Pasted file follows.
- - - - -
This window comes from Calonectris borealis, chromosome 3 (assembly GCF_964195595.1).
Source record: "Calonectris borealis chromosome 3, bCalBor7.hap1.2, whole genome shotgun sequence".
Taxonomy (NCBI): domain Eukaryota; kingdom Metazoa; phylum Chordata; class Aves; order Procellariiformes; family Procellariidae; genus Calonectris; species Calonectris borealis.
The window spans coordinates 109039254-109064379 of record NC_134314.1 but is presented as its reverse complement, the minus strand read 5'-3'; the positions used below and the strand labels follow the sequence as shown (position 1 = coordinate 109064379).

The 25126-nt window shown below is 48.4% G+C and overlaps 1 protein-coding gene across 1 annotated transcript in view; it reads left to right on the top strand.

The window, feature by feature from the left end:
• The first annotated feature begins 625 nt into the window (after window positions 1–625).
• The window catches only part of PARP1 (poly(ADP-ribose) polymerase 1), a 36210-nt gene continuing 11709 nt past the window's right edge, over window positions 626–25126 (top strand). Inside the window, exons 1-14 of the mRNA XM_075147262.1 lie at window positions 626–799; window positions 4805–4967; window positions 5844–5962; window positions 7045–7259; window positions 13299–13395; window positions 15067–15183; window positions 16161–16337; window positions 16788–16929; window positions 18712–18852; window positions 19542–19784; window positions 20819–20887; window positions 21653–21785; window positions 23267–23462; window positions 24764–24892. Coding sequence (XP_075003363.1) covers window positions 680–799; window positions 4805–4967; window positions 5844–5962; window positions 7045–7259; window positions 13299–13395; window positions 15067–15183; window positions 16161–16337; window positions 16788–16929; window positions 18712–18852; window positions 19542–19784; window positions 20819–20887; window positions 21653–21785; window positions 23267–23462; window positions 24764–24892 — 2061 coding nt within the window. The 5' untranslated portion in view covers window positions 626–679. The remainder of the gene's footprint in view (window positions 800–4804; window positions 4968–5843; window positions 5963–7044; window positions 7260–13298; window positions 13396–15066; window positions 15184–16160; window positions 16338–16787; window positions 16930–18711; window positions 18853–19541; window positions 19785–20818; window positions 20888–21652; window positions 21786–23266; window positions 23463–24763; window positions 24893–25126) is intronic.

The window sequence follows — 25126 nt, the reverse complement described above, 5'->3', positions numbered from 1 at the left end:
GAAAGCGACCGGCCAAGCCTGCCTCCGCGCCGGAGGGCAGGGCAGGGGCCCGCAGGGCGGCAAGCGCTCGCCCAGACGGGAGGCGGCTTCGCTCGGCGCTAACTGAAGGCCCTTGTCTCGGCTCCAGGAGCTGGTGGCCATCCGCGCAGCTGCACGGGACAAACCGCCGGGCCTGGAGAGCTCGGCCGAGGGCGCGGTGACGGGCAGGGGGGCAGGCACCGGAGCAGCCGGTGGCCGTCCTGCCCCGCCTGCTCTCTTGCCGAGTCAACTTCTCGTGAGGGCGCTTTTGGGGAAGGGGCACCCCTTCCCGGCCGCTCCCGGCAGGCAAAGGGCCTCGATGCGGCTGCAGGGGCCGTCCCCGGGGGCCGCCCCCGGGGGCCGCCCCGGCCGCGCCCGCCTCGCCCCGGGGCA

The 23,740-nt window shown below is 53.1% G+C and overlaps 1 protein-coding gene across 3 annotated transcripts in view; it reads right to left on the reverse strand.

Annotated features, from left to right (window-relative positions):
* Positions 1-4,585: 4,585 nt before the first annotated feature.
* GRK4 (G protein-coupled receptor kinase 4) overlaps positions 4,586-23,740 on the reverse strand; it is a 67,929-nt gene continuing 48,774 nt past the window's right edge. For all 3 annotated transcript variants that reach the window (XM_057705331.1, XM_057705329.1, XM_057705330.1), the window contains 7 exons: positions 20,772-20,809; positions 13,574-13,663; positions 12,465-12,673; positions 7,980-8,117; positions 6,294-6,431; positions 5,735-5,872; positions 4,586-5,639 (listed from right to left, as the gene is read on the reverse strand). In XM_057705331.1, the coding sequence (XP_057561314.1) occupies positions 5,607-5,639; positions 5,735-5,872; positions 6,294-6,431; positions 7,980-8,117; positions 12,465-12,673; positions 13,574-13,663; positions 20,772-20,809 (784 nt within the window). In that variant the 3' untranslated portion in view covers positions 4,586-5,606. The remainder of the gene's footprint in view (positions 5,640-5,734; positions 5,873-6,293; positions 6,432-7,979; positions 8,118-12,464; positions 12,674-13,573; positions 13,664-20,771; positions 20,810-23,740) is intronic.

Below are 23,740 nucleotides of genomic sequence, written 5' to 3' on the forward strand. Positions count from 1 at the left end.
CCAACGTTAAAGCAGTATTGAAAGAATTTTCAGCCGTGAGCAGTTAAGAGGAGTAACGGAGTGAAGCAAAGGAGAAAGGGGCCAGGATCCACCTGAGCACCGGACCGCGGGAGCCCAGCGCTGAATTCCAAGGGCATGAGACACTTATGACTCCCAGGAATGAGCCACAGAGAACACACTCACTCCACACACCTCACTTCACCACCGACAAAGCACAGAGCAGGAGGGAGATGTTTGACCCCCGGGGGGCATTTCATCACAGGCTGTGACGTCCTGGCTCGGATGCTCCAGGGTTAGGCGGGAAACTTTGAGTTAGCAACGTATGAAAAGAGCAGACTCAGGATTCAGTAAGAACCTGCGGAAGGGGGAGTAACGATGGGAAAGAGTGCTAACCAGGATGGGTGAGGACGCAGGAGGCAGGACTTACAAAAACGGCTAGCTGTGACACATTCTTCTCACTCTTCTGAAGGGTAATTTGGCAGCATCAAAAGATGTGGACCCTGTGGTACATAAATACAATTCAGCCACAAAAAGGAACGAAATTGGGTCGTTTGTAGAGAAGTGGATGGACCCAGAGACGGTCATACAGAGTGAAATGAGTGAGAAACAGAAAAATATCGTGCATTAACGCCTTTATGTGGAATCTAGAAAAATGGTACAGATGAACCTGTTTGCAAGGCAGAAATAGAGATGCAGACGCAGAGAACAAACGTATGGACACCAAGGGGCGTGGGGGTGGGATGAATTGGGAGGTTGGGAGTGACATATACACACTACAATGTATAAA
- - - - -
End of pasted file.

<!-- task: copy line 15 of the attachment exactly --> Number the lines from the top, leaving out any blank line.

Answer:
Below are 23,740 nucleotides of genomic sequence, written 5' to 3' on the forward strand. Positions count from 1 at the left end.